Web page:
John Mackay, the only son of Rorie, was born at Talladale in 1656. He was not born blind, as has been erroneously stated, but was deprived of his sight by smallpox when about seven years old. With the exception of a slight cloudiness on his eyes, it was difficult to the most acute observer to perceive that he had not his sight. He was known as "Iain Dall" (blind John), or "Piobaire Dall" (the (blind piper). After mastering the first principles of pipe music under his father's tuition, he was sent to the celebrated MacCrimmon in Skye to finish his musical education. He remained seven years with MacCrimmon, and then returned to his native parish, where he assisted his father in his office of piper to the laird of Gairloch, After his father's death he became piper to Sir Kenneth Mackenzie, the first baronet of Gairloch; and after Sir Kenneth's death to his son Sir Alexander, the second baronet and ninth laird of Gairloch. He combined the office of bard with that of piper. Iain Dall retired when in advanced years, and Sir Alexander allowed him a sufficient pension. Like his father he married late in life; he had but two children, Angus, who succeeded him, and a daughter. After he was superannuated he passed his remaining years in visiting gentlemen's houses, where he was always a welcome guest. Like his father-he lived to a great age; he died in 1754, aged ninety-eight, and was buried in the same grave as his father in the Gairloch churchyard. He composed twenty-four pibrochs, besides numberless strathspeys, reels, and jigs, the most celebrated of which are called "Cailleach a Mhuillear," and "Cailleach Liath Rasaidh."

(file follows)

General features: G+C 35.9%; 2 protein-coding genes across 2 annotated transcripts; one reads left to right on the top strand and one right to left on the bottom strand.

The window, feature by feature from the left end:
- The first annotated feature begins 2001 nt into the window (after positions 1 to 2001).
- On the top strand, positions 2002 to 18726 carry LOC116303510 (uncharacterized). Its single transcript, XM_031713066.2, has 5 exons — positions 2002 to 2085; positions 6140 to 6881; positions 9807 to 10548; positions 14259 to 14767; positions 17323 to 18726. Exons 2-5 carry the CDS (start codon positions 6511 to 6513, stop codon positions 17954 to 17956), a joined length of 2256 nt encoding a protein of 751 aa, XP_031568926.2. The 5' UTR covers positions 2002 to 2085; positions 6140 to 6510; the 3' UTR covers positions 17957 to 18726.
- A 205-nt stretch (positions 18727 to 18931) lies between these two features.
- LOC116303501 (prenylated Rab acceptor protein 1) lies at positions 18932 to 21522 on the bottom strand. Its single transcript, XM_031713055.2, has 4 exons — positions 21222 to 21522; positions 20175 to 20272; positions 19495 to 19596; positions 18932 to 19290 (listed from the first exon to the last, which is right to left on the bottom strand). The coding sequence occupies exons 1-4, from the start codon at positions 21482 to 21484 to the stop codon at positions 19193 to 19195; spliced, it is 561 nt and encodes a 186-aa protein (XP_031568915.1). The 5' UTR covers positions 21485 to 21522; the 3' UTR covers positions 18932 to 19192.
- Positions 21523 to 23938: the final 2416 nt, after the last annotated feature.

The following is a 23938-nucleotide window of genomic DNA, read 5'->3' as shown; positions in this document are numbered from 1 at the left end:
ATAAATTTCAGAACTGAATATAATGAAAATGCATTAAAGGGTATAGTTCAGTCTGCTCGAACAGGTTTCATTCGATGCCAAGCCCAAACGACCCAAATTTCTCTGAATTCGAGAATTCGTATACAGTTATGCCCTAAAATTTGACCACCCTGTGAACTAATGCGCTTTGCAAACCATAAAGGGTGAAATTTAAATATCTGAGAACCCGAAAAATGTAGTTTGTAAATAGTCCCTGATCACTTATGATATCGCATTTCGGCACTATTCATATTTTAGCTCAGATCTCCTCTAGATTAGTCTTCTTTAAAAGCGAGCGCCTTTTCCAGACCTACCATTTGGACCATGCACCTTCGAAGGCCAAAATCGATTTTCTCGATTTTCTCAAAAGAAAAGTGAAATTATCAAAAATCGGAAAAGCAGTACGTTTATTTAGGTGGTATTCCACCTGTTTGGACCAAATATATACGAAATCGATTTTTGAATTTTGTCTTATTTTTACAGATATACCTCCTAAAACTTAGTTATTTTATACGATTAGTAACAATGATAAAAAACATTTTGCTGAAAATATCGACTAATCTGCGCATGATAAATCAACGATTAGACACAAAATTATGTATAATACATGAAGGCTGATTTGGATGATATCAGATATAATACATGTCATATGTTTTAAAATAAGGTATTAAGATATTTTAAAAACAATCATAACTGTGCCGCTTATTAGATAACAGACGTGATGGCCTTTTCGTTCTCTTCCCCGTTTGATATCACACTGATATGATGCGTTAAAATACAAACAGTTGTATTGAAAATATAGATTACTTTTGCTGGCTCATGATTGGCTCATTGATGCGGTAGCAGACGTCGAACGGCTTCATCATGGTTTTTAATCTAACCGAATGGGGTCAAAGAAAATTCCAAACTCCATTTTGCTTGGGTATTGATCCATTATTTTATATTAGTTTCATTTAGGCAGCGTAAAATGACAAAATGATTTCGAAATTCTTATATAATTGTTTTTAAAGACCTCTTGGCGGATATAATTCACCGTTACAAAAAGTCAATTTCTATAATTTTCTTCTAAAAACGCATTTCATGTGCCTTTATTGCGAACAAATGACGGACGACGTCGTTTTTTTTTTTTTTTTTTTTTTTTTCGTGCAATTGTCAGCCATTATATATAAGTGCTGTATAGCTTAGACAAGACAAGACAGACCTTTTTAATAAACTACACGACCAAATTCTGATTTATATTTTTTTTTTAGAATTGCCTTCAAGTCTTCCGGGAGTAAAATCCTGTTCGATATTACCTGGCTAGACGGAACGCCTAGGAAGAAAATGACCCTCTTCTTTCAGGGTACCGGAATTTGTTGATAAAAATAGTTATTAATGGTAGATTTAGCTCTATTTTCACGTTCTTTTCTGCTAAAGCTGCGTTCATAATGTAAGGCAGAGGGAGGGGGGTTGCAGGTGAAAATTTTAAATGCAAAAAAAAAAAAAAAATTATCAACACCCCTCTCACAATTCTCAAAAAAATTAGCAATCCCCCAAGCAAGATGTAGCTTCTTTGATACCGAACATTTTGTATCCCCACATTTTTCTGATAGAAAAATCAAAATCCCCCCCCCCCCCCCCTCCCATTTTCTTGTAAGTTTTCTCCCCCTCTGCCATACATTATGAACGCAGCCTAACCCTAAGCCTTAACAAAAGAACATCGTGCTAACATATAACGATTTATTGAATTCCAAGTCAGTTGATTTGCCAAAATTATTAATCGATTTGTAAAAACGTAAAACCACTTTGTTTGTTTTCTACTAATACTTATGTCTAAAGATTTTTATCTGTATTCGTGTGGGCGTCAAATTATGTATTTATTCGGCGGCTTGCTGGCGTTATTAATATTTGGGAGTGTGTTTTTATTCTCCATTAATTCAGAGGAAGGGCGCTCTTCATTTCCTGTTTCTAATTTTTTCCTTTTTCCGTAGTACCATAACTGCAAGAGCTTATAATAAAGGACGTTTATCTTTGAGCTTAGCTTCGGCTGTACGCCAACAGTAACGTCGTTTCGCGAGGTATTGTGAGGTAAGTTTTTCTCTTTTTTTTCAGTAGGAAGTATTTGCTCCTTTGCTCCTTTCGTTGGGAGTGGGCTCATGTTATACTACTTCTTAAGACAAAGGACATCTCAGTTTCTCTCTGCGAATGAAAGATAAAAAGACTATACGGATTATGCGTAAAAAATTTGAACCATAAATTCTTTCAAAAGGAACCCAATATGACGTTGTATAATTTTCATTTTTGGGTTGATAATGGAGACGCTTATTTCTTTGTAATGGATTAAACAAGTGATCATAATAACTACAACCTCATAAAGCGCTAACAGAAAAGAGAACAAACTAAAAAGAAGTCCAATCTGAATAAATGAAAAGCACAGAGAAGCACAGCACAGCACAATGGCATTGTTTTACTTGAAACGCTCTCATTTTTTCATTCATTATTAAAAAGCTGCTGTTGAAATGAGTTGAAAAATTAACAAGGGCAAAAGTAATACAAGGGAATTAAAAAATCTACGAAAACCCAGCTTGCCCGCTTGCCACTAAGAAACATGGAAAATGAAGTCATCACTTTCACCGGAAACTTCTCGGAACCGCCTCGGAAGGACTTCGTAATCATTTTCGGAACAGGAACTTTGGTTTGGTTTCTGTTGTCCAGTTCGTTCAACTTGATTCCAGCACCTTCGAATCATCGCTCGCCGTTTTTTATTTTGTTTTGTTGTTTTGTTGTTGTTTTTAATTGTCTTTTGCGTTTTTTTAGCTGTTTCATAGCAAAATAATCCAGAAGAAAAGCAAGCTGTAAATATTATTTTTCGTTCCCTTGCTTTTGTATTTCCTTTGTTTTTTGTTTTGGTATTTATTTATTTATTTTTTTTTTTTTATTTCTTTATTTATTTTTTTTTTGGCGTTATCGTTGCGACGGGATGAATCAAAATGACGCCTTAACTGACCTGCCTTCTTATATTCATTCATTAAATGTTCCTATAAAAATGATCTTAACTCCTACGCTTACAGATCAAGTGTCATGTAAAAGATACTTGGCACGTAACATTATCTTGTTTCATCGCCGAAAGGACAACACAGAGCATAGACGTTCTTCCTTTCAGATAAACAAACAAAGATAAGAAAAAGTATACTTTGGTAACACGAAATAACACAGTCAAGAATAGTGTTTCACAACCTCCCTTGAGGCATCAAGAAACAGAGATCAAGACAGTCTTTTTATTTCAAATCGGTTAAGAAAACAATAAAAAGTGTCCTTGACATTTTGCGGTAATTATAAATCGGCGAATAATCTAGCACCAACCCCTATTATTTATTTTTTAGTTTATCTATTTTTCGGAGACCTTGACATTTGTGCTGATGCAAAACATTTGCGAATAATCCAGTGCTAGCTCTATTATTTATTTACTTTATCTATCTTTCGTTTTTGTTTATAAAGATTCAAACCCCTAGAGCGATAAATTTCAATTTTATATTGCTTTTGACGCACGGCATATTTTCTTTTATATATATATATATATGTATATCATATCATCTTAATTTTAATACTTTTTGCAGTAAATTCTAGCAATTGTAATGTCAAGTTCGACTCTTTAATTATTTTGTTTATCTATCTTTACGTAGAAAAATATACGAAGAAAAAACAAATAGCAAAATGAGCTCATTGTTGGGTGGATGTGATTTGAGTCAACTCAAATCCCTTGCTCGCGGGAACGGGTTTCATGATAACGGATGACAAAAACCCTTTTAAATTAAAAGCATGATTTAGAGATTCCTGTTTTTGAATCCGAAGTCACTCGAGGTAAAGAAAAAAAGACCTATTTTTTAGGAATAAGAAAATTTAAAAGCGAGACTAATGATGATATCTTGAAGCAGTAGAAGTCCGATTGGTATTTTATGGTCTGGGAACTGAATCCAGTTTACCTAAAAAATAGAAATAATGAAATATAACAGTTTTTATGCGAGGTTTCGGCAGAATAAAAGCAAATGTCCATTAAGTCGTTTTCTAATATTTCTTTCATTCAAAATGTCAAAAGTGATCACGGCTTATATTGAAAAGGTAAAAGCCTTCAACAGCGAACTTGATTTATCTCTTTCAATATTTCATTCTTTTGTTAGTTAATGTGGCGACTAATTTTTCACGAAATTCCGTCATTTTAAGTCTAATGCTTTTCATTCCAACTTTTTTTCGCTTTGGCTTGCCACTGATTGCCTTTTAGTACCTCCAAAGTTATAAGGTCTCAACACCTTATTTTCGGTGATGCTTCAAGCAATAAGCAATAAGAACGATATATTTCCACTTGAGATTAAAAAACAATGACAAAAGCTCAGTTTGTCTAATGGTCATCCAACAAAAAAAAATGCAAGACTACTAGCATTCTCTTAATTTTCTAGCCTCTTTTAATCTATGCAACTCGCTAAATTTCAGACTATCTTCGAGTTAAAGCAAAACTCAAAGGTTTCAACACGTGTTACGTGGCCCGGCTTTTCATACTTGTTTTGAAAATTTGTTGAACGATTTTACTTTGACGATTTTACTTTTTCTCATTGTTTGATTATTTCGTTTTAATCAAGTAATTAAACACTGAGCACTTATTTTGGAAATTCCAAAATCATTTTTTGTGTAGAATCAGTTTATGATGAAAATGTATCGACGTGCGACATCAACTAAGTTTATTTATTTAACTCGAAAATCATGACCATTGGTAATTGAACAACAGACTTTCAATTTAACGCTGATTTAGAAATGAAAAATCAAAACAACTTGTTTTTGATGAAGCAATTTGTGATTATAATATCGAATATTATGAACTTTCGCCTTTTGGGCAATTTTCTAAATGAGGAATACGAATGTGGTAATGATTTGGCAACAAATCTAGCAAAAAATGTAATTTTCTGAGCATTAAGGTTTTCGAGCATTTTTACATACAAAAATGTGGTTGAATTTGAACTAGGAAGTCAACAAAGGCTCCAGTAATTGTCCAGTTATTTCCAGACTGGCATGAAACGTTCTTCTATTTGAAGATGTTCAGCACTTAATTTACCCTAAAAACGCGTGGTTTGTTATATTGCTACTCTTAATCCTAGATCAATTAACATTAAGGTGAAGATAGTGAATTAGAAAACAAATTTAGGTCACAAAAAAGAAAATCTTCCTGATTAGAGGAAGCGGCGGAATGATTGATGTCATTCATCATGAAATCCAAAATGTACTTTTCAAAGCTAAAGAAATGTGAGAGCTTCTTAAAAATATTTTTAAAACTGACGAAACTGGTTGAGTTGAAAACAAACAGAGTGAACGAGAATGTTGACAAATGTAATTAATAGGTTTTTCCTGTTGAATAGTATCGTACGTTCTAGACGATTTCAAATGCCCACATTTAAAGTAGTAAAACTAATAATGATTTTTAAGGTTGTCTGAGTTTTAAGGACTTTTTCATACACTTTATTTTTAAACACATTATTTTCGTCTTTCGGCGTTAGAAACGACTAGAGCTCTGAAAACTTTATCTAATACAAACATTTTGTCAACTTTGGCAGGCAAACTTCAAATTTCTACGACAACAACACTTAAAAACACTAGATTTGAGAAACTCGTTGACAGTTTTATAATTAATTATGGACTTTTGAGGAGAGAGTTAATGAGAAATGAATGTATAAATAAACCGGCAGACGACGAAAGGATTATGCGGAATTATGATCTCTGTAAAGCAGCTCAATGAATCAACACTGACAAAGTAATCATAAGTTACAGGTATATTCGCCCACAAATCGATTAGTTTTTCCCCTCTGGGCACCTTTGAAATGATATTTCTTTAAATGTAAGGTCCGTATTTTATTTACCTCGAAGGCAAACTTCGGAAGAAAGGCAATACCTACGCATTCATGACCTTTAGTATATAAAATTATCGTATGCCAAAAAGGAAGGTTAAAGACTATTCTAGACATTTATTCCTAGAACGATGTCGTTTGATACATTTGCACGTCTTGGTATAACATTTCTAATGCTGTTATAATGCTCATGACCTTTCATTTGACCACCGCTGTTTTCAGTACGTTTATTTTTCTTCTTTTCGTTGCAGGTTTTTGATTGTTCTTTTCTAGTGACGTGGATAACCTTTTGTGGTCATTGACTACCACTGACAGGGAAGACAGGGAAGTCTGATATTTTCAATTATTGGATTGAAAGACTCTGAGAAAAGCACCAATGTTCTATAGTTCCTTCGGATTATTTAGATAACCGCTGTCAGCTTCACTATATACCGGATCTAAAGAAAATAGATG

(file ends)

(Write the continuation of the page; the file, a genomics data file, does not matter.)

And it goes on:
When he was with MacCrimmon there were no fewer than eleven other apprentices studying with the master piper, but Iain Dall outstripped them all, and thus gained for himself the envy and ill-will of the others. On one occasion as Iain and another apprentice were playing the same tune alternately, MacCrimmon asked the other lad why he did not play like Iain Dall. The lad replied, "By Mary, I'd do so if my fingers had not been after the skate," alluding to the sticky state of his fingers after having touched some of that fish at dinner ; and this has become a proverbial taunt which northern pipers to this day hurl at their inferior brethren from the south.

Iain Dall's first pibroch, called "Pronadh na Mial," had reference to certain small insects that disturbed his slumbers during the earlier period of his apprenticeship.

One of the MacCrimmons, known by the by-name of "Padruig Caogach," composed the first part of a tune called "Am port Leathach," but was unable to finish it. The imperfect tune became very popular, and being at the end of two years still unfinished Iain Dall set to work and completed it. He called it "Lasan Phadruig Chaogaich," or "the wrath of Padruig Caogach;" thus, whilst disowning any share in the merit of the composition, anticipating the result which would follow. Patrick was furiously incensed, and bribed the other apprentices, who were doubtless themselves also inflamed by jealousy, to put an end to Iain Dall's life. This they attempted while walking with him at Dun-Bhorraraig, where they threw the young blind piper over, a precipice. Iain Dall fell eight yards, but alighted on the soles of his feet, and suffered no material injury. The place is still called "Leum an Doill." The completion of MacCrimmon's tune brought great fame to Iain Dall, and gave rise to a well-known Gaelic proverb, which being translated says, "the apprentice outwits the master."